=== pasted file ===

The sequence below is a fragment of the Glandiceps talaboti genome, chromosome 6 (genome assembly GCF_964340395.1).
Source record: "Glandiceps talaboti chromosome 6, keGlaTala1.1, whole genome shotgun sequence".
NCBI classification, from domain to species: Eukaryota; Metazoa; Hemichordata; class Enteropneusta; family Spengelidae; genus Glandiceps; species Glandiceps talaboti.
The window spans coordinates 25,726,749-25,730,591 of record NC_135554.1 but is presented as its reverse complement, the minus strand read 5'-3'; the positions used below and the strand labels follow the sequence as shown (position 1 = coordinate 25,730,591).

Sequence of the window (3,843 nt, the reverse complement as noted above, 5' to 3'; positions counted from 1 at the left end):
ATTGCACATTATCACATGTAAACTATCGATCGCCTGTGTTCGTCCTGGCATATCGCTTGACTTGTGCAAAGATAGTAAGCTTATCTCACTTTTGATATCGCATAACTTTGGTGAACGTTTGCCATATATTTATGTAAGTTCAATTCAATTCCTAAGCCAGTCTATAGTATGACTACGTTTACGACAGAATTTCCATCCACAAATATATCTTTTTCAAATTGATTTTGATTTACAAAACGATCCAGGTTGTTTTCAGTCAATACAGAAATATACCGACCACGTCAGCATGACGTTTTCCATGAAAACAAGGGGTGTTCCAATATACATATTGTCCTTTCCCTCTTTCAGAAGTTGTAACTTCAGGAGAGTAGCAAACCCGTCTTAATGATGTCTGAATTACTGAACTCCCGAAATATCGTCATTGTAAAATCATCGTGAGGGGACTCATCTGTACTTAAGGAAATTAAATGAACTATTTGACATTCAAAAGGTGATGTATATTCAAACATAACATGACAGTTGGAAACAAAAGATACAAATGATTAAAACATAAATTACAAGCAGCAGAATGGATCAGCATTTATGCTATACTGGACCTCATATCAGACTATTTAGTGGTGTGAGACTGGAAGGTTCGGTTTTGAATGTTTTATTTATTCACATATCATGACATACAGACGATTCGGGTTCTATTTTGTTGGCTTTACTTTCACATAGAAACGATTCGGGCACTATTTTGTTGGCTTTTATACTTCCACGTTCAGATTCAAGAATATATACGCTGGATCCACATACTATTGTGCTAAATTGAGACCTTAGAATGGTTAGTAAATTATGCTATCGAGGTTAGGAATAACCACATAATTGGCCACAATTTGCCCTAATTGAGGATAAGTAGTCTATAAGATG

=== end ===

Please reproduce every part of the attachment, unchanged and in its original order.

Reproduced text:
The sequence below is a fragment of the Glandiceps talaboti genome, chromosome 6 (genome assembly GCF_964340395.1).
Source record: "Glandiceps talaboti chromosome 6, keGlaTala1.1, whole genome shotgun sequence".
NCBI classification, from domain to species: Eukaryota; Metazoa; Hemichordata; class Enteropneusta; family Spengelidae; genus Glandiceps; species Glandiceps talaboti.
The window spans coordinates 25,726,749-25,730,591 of record NC_135554.1 but is presented as its reverse complement, the minus strand read 5'-3'; the positions used below and the strand labels follow the sequence as shown (position 1 = coordinate 25,730,591).

Sequence of the window (3,843 nt, the reverse complement as noted above, 5' to 3'; positions counted from 1 at the left end):
ATTGCACATTATCACATGTAAACTATCGATCGCCTGTGTTCGTCCTGGCATATCGCTTGACTTGTGCAAAGATAGTAAGCTTATCTCACTTTTGATATCGCATAACTTTGGTGAACGTTTGCCATATATTTATGTAAGTTCAATTCAATTCCTAAGCCAGTCTATAGTATGACTACGTTTACGACAGAATTTCCATCCACAAATATATCTTTTTCAAATTGATTTTGATTTACAAAACGATCCAGGTTGTTTTCAGTCAATACAGAAATATACCGACCACGTCAGCATGACGTTTTCCATGAAAACAAGGGGTGTTCCAATATACATATTGTCCTTTCCCTCTTTCAGAAGTTGTAACTTCAGGAGAGTAGCAAACCCGTCTTAATGATGTCTGAATTACTGAACTCCCGAAATATCGTCATTGTAAAATCATCGTGAGGGGACTCATCTGTACTTAAGGAAATTAAATGAACTATTTGACATTCAAAAGGTGATGTATATTCAAACATAACATGACAGTTGGAAACAAAAGATACAAATGATTAAAACATAAATTACAAGCAGCAGAATGGATCAGCATTTATGCTATACTGGACCTCATATCAGACTATTTAGTGGTGTGAGACTGGAAGGTTCGGTTTTGAATGTTTTATTTATTCACATATCATGACATACAGACGATTCGGGTTCTATTTTGTTGGCTTTACTTTCACATAGAAACGATTCGGGCACTATTTTGTTGGCTTTTATACTTCCACGTTCAGATTCAAGAATATATACGCTGGATCCACATACTATTGTGCTAAATTGAGACCTTAGAATGGTTAGTAAATTATGCTATCGAGGTTAGGAATAACCACATAATTGGCCACAATTTGCCCTAATTGAGGATAAGTAGTCTATAAGATG